News Release:Friday, May 12, 2017
The First Amendment protects the right of lawyers to advise people of their legal rights. This right is especially important for groups like NWIRP, which offers vital free legal services to vulnerable immigrants in complex court proceedings.
The ACLU of Washington today submitted a brief backing the Northwest Immigrant Rights Project’s (NWIRP) lawsuit in federal court challenging a U.S. Department of Justice’s “cease and desist” letter. The letter is aimed at preventing NWIRP attorneys from providing certain types of free legal aid to people in immigration court, work that the organization has done for more than 30 years.
The Department of Justice (DOJ) wants to force NWIRP to take an all-or-nothing approach to its work: either NWIRP must commit to providing its immigrant clients with full legal representation through their entire removal proceedings, or it must refrain from providing them any form of legal assistance—not even a brief consultation.
The directive interferes with NWIRP’s constitutional right to shape its advocacy as an independent organization. It would wrongly deprive countless immigrants of NWIRP’s vital legal assistance. And it could jeopardize the work of other nonprofit legal organizations—like the ACLU—across the country.
“Regulations like this are particularly harmful when they written so vaguely that the government can pick and choose its targets. The ACLU of Washington is deeply troubled that NWIRP is the leading immigrant rights group to challenge the Trump Administration’s callous immigration policies, and was the only organization to receive a ‘cease and desist’ letter like this one,” said Kathleen Taylor, Executive Director of the ACLU of Washington.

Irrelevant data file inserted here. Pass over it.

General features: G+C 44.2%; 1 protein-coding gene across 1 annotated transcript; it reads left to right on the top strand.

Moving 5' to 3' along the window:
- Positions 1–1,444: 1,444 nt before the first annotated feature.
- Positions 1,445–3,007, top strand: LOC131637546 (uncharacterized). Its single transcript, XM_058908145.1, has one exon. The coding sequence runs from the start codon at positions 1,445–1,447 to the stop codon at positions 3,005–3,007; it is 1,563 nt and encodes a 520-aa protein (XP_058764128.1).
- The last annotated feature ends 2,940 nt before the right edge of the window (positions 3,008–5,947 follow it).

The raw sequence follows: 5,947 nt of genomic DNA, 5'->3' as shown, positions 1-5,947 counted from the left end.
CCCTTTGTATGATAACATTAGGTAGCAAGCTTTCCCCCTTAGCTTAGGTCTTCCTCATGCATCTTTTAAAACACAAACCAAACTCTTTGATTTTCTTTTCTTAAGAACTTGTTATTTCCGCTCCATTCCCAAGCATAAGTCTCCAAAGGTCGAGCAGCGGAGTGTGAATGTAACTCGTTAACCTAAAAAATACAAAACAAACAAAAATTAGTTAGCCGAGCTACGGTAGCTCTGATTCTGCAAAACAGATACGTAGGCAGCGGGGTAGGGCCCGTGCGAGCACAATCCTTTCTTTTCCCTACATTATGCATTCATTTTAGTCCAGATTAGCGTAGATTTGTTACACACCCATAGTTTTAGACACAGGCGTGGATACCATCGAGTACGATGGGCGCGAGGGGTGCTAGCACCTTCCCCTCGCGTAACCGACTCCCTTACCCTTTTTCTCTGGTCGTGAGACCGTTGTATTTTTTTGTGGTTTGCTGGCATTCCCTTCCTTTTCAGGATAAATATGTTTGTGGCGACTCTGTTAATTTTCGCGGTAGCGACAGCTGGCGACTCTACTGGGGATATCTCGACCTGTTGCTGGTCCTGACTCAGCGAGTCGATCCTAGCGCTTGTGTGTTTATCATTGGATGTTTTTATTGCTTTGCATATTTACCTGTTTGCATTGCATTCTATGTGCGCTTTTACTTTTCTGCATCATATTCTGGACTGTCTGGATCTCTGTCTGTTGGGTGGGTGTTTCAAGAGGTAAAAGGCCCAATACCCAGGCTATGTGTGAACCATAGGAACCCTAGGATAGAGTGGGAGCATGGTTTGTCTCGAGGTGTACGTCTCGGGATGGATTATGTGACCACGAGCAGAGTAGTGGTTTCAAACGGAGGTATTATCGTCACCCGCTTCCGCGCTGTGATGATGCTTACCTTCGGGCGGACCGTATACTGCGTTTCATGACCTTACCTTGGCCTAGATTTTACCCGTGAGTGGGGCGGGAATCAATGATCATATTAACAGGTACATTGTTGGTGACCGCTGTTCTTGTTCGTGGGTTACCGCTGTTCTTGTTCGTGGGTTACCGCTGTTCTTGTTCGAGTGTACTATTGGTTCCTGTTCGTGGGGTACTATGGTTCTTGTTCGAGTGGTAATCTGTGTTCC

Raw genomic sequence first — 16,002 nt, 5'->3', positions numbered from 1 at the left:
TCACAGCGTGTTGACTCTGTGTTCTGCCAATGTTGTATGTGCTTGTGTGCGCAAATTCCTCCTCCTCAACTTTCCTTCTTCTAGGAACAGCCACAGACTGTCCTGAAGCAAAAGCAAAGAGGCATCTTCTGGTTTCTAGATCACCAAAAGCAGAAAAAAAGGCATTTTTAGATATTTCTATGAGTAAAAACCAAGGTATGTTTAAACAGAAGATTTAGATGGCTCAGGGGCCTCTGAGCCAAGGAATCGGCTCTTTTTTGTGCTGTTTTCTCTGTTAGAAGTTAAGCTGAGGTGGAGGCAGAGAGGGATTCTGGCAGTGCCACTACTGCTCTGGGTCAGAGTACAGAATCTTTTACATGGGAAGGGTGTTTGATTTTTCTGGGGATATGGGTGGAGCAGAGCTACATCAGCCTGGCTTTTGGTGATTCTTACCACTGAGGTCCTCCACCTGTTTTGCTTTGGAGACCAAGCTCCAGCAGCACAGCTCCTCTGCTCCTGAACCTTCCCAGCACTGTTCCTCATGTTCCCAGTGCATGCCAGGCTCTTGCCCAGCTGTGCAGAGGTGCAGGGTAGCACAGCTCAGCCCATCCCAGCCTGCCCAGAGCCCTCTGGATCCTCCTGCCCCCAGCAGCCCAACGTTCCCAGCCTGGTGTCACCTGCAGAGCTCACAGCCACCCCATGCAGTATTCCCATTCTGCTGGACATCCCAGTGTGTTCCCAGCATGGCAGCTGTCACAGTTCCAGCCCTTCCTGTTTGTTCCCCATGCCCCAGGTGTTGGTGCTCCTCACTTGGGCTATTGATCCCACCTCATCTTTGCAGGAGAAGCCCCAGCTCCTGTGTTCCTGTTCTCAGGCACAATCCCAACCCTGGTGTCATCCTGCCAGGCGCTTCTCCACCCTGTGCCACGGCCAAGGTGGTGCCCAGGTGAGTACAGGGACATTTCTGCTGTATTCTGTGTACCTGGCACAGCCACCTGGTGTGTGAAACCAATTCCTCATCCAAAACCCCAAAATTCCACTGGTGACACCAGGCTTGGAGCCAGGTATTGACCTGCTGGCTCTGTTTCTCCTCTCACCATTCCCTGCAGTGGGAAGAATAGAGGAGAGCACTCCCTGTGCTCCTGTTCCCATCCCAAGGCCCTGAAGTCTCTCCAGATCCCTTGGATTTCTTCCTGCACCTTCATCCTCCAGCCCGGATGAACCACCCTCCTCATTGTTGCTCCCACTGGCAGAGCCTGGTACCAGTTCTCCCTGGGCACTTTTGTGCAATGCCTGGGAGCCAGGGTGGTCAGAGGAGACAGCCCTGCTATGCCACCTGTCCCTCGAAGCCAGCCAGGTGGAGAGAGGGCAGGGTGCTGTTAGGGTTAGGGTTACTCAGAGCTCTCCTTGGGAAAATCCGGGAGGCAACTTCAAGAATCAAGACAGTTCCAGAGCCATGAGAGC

“In America, we have a First Amendment right to form organizations that engage in political expression and advocacy. Just as we have long fought for the ACLU’s right to engage in these protected activities, so too will we fight for NWIRP’s right to speak on behalf of immigrants and to shape its own advocacy,” said Emily Chiang, ACLU-WA Legal Director.
This is far from the first time that government has attempted to restrict lawyers challenging government actions and policies. In the 1970s, South Carolina had a policy of requiring some women to undergo sterilization as a condition of receiving Medicaid. Edna Primus, a lawyer volunteering for the ACLU, met with women who had undergone or were facing sterilization to inform them of their rights under the Constitution and to suggest the possibility of a lawsuit.
For this, South Carolina charged her with breaking rules governing how lawyers could solicit clients. Primus was disciplined, but the U.S. Supreme Court ultimately overturned the reprimand, noting that her effort to find and represent women whose constitutional rights were jeopardized was political speech and, as such, protected by the First Amendment.
In its decision, the Court noted that free speech rights have been defended with particular force when they have involved “the associational freedom of nonprofit organizations, or their members, having characteristics like those of the NAACP or the ACLU.”
The current case (NWIRP v. Sessions) is pending in U.S. District Court for the Western District of Washington. The brief was written by ACLU-WA cooperating attorneys Jake Ewart and Andrew G. Murphy of Hillis Clark Martin & Peterson P.S. with support from ACLU-WA Equal Justice Works Fellow Jessica Wolfe.